Sep 18, 2007, 10:09 AM
Post #1 of 10
A New Plan for a Noob
This mostly has to do with training, both physical and mental, so I assume this post belongs here. If not, we can move it.
After spending the last year getting to know this sport (and accumulating only 7 jumps in the process) I've recently had another revalation. This is only about me, but if you are a student (or not) you may relate to my experiences. This may sound a bit negative at first, so please bear with me.
The reason I started jumping is to ultimately fly the wingsuit. In the KC area, there are only a few places to jump, and we all know the crazy-ass "as the DZ turns" history of this area. We have no turbine aircraft, no 2-instructor AFF courses, no jumps from 13.5 unless there's a boogie, and with few exceptions, no one is open during the week. This may sound like I'm whining, but I'm not - just the facts.
What this boils down to, for some of us, is an extremely slow progression in the sport, especially if you ever have to work weekends, or your car stops running on friday night, or if the winds reach above 14mph, which you can assume will happen every time you drive to the DZ. Again, not whining - just the facts.
So a noob like me has more than enough time to think way too much. So between the time I began and now, I've accumulated some gear that is useless to me as a student (a beautiful RW suit with booties), bought a faulty used Galaxy in the classifieds, goggles that are uncomfortable, and 2 helmets, one of which I'll never jump with. I have just enough knowledge to hold an intelligent conversation, just enough experience under canopy to make me dangerous, and maybe 21 seconds of freefall time. I came to these forums and spouted off, making myself look like an total ass on more than a few occasions. And I trained for a tandem that I didn't go on because it was too cold - sorry about that, Jen.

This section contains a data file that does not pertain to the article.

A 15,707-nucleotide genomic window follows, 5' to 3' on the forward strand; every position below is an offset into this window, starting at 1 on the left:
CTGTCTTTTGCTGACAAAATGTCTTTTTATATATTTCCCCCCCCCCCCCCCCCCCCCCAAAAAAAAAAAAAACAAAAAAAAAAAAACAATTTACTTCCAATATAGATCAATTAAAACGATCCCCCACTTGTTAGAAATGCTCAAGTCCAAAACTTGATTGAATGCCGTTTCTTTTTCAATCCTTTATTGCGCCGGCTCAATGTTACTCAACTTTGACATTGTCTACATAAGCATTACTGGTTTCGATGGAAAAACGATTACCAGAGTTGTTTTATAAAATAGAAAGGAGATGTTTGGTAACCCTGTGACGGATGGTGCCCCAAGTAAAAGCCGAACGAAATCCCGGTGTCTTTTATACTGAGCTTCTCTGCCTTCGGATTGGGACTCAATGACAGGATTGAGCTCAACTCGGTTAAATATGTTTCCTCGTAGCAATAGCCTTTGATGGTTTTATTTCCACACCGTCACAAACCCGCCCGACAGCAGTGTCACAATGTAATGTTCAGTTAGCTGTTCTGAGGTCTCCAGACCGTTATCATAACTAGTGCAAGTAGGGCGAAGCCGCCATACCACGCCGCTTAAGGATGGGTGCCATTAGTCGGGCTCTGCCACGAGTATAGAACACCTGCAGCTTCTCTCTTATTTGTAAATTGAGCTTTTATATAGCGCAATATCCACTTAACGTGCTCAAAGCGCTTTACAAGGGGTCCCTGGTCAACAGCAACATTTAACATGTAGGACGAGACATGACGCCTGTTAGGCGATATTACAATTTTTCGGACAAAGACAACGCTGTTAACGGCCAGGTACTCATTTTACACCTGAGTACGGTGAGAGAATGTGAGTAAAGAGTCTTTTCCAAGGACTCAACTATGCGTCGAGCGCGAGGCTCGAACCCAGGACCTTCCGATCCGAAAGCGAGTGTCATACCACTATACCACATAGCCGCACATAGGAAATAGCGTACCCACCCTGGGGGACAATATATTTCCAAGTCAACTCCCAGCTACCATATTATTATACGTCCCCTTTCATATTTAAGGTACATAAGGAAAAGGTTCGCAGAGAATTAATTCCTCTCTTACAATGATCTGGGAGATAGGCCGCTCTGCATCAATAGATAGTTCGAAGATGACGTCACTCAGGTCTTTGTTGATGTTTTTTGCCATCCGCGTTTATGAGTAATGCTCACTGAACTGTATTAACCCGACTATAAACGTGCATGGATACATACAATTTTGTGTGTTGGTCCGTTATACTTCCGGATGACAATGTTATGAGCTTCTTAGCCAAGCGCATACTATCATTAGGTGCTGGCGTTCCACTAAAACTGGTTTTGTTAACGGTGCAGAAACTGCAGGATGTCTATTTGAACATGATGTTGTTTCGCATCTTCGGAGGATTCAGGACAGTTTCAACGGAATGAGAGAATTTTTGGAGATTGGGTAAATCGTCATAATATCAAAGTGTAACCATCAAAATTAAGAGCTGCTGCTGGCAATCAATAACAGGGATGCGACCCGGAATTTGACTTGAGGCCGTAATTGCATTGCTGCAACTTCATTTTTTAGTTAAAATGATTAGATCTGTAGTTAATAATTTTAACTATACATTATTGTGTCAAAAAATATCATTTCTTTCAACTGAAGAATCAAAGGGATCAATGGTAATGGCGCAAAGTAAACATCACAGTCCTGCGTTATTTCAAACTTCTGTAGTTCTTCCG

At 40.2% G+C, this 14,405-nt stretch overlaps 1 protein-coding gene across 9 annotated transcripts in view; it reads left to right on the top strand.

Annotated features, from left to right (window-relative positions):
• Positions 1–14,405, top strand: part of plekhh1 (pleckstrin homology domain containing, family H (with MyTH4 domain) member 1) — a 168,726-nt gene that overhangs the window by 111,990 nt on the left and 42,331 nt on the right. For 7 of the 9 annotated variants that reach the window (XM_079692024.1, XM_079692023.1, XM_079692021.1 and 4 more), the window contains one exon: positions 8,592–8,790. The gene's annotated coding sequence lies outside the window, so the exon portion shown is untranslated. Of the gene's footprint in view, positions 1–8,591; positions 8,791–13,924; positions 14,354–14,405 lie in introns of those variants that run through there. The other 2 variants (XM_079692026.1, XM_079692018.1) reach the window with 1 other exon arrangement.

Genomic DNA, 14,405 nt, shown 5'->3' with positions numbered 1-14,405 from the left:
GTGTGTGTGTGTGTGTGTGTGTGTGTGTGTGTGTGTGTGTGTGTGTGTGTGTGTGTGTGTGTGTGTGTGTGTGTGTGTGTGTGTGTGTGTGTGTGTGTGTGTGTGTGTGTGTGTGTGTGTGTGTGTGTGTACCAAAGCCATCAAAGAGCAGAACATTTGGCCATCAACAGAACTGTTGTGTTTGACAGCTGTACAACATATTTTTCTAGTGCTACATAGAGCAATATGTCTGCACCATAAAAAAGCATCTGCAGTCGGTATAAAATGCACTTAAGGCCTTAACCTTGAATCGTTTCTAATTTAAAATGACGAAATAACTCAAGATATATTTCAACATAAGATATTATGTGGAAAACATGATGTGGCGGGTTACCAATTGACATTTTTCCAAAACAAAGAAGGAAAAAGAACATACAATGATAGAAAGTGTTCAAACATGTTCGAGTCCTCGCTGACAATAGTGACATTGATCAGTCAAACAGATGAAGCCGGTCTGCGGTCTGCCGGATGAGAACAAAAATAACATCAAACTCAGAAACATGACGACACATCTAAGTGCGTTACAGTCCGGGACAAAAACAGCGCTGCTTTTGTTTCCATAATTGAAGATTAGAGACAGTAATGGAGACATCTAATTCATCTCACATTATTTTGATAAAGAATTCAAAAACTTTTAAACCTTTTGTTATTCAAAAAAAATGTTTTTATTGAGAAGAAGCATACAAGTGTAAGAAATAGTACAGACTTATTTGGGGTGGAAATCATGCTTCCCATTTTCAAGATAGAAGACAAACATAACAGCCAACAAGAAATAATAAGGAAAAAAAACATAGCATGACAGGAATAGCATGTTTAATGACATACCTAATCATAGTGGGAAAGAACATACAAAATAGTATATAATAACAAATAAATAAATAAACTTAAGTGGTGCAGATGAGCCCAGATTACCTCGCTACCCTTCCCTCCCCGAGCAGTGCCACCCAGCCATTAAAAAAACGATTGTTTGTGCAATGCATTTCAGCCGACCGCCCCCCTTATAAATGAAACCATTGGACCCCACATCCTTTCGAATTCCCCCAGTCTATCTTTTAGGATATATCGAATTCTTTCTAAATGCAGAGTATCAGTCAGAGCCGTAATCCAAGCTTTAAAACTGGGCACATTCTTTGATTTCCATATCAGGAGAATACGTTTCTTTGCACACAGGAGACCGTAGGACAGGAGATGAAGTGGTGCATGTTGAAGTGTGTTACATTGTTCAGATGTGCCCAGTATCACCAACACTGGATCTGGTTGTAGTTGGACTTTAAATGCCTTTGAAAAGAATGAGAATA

After my first 2 SL jumps, I said to myself, "I'm going to become an expert canopy pilot, an expert belly flier, and then an expert wingsuit pilot. I'll just bang out these first 200 jumps, and I'll be in a wingsuit by next winter." No problem.....right?
Just "bang out" 200 jumps - I have trouble making myself board a C-182, and I'm gonna just knock 'em right out. Yeah.
I tell you this, and confess to you, my jumping peeps, that I am a dumb ass. But now I am a dumb ass who is awake, and aware of the dumb ass behavior that so clearly defines us dumb asses.
So here are my new goals:
- Make sure I get enough sleep, eat right, and excercise every day. - Make sure my car is running in top form, and that I have gas money. - Practice for only the next jump while I'm not at the DZ, and practice EPs and PLFs on a consistent basis. - Limit myself to 30 minutes daily on this site, and the classifieds are off limits. - Make sure I have enough money to make at least 3 jumps every weekend until I'm of student status. - Enjoy the other parts of my life that have nothing to do with skydiving.